Guess who’s back. Back again.

by Colin McGuire. 0 Comments

… And oh, the saga continues.

For those of you not paying attention to the always-intriguing battle between the recently struggling Netflix and the just-about-out-of-business Blockbuster on Friday, something happened that may prove to be a bigger development than many experts seem to think. Dish Network, the company who swooped in and bought Blockbuster for $320 million in April, announced plans to launch “Blockbuster Move Pass,” a service that the company hopes can rival Netflix.

But there’s a catch. Oh, boy, there’s a catch. From The Associated Press:

“To get Blockbuster’s new ‘Movie Pass,’ you have to subscribe to Dish Network’s pay-TV service,”The AP explained recently. “Dish Network currently has about 14 million subscribers, but only half have the right set-top box to stream video, said Ira Bahr, the company’s chief marketing officer. In an attempt to widen its audience, Dish Network is dangling a one-year offer for $40 a month that will include more than 200 TV channels and the Blockbuster Movie Pass. The company eventually plans to offer Movie Pass to non-Dish subscribers, but it provided no details.”

So … Blockbuster leaps at the chance to shoot back at Netflix and comes away with …  a service aimed at a select group of people who just happen to subscribe to satellite TV packages? Hmmm.

“No amount of planning can replace good luck,” Dish Network CEO Joe Clayton told The AP. “We will take all the luck we can get.”

“We don’t require a cover charge,” Netflix spokesman Steve Swasey snapped back. “That (Movie Pass) isn’t a good value.”

OK. OK. So everyone thinks this is a joke. Nobody believes it will survive. Failure is imminent. Blah. Blah.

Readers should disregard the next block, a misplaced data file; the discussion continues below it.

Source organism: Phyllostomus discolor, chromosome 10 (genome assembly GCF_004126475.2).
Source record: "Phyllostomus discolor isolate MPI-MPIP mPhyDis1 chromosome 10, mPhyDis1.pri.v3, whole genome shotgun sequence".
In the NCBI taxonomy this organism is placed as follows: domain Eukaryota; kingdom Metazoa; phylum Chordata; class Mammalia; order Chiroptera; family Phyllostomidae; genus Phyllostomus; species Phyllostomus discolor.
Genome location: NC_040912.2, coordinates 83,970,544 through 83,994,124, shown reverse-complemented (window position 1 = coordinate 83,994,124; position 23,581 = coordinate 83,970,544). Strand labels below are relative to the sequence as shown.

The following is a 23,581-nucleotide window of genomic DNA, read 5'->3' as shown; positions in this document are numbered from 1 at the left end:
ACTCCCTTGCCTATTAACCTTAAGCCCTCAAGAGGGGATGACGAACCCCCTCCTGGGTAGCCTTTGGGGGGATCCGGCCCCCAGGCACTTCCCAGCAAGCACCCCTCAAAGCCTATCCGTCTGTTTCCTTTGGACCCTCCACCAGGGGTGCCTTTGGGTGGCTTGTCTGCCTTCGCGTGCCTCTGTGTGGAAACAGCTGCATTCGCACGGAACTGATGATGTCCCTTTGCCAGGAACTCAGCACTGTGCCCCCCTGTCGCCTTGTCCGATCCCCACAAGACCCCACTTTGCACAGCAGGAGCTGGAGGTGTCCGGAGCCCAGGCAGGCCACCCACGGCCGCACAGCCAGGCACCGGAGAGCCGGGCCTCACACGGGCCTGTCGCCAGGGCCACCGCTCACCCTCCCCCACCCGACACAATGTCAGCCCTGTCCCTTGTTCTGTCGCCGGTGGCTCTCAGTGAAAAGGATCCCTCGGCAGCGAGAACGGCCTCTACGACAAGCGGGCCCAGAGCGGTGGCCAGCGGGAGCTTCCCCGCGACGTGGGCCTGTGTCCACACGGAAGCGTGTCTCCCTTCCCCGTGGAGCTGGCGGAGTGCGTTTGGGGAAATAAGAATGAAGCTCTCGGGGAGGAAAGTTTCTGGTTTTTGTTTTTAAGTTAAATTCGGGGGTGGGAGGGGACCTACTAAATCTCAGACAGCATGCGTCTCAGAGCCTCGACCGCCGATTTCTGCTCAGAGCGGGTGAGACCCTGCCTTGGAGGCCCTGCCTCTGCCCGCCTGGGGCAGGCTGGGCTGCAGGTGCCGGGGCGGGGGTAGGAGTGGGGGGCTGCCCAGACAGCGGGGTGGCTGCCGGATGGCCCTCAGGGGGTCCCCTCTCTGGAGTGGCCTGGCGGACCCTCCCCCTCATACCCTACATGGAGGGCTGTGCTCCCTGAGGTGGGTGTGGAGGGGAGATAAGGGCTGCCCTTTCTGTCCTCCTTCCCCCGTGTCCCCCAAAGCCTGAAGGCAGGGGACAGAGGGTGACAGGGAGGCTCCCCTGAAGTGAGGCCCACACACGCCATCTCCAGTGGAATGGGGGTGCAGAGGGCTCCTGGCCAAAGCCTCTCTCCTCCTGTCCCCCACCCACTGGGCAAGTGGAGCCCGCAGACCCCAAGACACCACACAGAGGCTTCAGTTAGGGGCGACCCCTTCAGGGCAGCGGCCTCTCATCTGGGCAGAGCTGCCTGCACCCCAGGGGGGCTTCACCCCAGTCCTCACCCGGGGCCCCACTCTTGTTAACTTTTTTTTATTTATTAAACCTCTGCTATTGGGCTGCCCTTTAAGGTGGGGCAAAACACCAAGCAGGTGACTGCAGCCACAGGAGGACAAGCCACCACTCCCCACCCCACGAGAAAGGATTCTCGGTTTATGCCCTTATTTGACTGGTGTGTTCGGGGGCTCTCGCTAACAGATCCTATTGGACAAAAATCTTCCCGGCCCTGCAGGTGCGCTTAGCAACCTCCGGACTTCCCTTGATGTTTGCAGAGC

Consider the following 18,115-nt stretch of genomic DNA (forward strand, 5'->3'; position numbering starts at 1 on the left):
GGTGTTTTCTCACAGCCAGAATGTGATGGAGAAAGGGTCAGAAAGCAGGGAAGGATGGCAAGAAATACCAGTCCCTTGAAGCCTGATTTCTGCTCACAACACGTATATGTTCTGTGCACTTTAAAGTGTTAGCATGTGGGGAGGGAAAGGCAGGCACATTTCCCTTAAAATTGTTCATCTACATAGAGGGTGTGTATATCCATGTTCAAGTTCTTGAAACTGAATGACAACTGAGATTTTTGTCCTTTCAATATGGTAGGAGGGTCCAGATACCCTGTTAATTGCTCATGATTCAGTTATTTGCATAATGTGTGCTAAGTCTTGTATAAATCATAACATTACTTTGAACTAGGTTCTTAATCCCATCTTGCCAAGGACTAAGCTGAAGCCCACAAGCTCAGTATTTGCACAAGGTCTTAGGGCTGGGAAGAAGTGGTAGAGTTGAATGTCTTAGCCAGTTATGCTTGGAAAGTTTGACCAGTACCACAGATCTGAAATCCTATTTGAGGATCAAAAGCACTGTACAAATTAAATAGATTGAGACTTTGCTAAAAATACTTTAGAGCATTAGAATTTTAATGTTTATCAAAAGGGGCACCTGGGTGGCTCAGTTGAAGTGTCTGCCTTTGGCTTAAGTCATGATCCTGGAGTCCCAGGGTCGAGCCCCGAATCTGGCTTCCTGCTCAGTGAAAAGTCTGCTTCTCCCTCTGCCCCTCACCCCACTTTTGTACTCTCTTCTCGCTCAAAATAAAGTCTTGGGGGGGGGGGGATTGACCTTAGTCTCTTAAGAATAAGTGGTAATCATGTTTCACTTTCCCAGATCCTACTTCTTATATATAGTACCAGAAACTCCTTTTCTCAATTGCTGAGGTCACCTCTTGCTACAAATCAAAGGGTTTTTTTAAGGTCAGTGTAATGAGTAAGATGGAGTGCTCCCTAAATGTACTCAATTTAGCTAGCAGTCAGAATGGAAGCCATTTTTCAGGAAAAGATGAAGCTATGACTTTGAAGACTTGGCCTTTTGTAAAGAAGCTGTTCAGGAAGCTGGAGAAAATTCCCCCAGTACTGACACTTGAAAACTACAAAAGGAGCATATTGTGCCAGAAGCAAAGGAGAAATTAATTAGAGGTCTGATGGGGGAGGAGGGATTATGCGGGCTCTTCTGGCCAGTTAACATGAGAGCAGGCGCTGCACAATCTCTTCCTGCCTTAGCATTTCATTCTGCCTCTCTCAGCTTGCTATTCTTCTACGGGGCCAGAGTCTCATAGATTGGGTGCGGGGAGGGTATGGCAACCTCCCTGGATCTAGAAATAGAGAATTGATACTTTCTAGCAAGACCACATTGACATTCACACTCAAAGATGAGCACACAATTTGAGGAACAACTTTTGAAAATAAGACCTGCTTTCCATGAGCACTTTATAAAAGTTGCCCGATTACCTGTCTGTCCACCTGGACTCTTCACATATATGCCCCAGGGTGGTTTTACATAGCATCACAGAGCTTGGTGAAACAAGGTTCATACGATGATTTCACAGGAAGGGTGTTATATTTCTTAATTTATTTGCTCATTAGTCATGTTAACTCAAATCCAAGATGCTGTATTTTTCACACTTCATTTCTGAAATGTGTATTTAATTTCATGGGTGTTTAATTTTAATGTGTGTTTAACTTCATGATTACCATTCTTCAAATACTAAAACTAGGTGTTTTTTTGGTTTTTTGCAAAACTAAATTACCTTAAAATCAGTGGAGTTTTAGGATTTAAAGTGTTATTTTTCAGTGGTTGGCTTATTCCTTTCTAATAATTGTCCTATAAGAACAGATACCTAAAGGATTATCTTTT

Still, there are a few points that are noteworthy:

1. Because “Blockbuster Movie Pass” is tied to a Dish subscription, the company can offer content to which it already has the rights through program deals for its satellite TV business.

2. “Movie Pass” will offer Walt Disney Studios and Sony Pictures movies from Starz, which recently announced it will end its Netflix agreement when it expires in February.

3. For new subscribers to Dish, the program will be available for free for the first year.

And 4. In addition to getting DVDs, Blu-ray discs and video games through the mail, subscribers will be able to swap discs at the more than 1,500 Blockbuster stores still operating in the U.S. Yes. They still do exist.

There isn’t going to be a better time than now for Blockbuster to have another go at the reigning red enveloped champs. So, why not? If the company really does have plans to eventually take it to people outside the realm of Dish Network subscribers, who’s to say it can’t excel when Netflix seems to be reeling in the corner from the first couple punches it’s ever had to take?

Oh, and the price? 10 bucks for both DVDs and Internet streaming programs. Or, as most of you may know it, the price most people paid to have that exact same service from Netflix as recently as six months ago. Or, as some may have already realized, the price most consumers seem to think is the reasonable cost for such a service.

I know, I know. If anything, a development such as this only jabs Netflix in the abdomen area, hardly creating a bruise. We all know that the company really does have bigger troubles to deal with these days (falling stock prices and the notion of having 600,000 fewer U.S. subscribers at the end of this month than it did at the end of June are just a couple issues that come to mind first).

But even so, one thing is clear: People who enjoy satellite television packages sure do love their satellite television packages. This is yet another reason for people to wander over to that side of the fence, and the people who have stayed true to Dish are only going to continue to turn to the company for its regular television viewing habits, anyways. This addition is almost a can’t-lose for Blockbuster, an entity that very recently couldn’t even dream of the thought of winning.

For those interested, “Movie Pass” kicks off Oct. 1, and if you think this silly little blog post was already too much about such an issue, just wait: Dish is planning a huge media blitz for the coming months. Buckle in, friends. We may all be saved from Netflix’s monopolistic tendencies just yet.


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